Learning to communicate

As parents/adults, it's in our nature to offer solutions when we spot challenges. We fix problems. It's what we've done for our children since they were babies.  So, what do our children do when they face a problem? They come to us to fix it. Why wouldn't they? We make it all seem so easy. It's natural and it's a sign of a healthy and loving relationship. But at some point, children will need to learn to distinguish between the type of problem they can solve on their own and one with which they need help.

When a child faces a problem, a really effective teaching tool that encourages independence is not to give them an instant solution but, instead, to guide them. To talk through the issue and help them find their own answers.

Consider the question, "How much money will you need to buy three chocolate bars?" We wouldn't ask a two-year-old this question and expect them to understand the underlying concepts. They know what chocolate is and they might even know what money is, but they don't have the tools or language to solve that problem yet.

When a problem is linked to emotions, conversations can be just as challenging if a child doesn't understand the concepts around feelings. They just don't have the tools or language to communicate.  Children often speak about feelings using very limited language to communicate basic concepts.  Some examples might be:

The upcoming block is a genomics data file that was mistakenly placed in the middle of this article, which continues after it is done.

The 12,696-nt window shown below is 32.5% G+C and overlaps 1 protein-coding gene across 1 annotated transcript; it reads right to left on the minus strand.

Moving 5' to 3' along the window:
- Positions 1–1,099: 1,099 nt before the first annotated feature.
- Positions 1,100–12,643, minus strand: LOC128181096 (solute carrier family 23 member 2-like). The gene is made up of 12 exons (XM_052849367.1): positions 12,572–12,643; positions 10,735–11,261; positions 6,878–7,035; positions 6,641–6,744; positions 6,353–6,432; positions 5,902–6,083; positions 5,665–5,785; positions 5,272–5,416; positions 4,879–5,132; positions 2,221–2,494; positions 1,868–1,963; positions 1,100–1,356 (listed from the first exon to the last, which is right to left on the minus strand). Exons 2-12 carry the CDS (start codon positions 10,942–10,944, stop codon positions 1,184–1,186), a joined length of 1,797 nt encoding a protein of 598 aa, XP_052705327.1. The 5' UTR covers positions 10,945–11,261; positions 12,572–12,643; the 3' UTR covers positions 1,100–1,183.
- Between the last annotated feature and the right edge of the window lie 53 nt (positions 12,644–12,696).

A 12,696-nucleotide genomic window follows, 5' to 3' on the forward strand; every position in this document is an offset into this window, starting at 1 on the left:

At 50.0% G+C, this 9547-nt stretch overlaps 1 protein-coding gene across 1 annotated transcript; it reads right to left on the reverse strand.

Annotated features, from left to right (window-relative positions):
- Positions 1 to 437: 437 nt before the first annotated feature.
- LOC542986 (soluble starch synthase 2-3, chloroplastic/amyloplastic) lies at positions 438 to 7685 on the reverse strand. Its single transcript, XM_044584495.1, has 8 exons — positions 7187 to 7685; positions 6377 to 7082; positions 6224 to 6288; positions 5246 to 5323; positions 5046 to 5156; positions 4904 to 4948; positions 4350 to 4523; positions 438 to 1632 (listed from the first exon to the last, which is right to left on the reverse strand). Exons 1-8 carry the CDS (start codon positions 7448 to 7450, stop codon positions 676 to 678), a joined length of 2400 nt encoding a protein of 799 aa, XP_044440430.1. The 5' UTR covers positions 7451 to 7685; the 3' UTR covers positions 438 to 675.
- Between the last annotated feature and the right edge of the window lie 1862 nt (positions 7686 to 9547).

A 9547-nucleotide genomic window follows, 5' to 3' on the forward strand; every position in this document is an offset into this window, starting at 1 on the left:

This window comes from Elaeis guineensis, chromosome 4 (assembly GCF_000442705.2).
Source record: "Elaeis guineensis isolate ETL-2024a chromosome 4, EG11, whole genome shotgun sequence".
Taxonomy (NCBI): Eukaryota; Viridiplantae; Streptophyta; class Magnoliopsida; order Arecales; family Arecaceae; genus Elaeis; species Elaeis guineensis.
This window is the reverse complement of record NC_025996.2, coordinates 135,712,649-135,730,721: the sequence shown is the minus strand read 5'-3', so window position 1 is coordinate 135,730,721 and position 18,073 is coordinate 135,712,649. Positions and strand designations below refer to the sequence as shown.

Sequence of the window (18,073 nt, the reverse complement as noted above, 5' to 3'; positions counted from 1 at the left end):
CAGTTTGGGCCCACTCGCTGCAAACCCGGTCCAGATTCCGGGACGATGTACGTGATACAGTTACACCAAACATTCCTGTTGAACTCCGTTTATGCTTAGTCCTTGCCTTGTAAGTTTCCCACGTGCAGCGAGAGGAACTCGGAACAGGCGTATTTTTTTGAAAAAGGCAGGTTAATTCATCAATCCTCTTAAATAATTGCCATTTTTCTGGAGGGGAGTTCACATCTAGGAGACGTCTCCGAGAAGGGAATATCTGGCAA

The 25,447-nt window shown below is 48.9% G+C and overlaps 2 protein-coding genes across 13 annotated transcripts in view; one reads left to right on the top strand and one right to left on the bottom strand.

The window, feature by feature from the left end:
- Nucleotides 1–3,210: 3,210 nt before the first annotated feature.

"I'm Happy" - I like this.

"I'm Sad" - I need help.

"I'm Angry" - Leave me alone.

"I'm bored" - Spend time with me.

The next step is for children to begin to explore what type of happy, or what type of angry they feel. How can we do this? A first step can be to explore language around emotions and begin to unpack how we really feel. One way of developing emotional literacy is to use an feelings wheel like the one below. They might need a dictionary to hand to begin with, but once they get the hang of it, you'll be amazed at the difference having these tools can make. If they say they're happy, maybe instead of asking 'why?' you could use the wheel and ask, 'How are you happy today?'

If your child said they were sad, what would your response be?

If they said they felt isolated, would you approach it in the same way as if they had said embarrassed or powerless?

Feel free to use it how you see fit. As always, there is no one right way.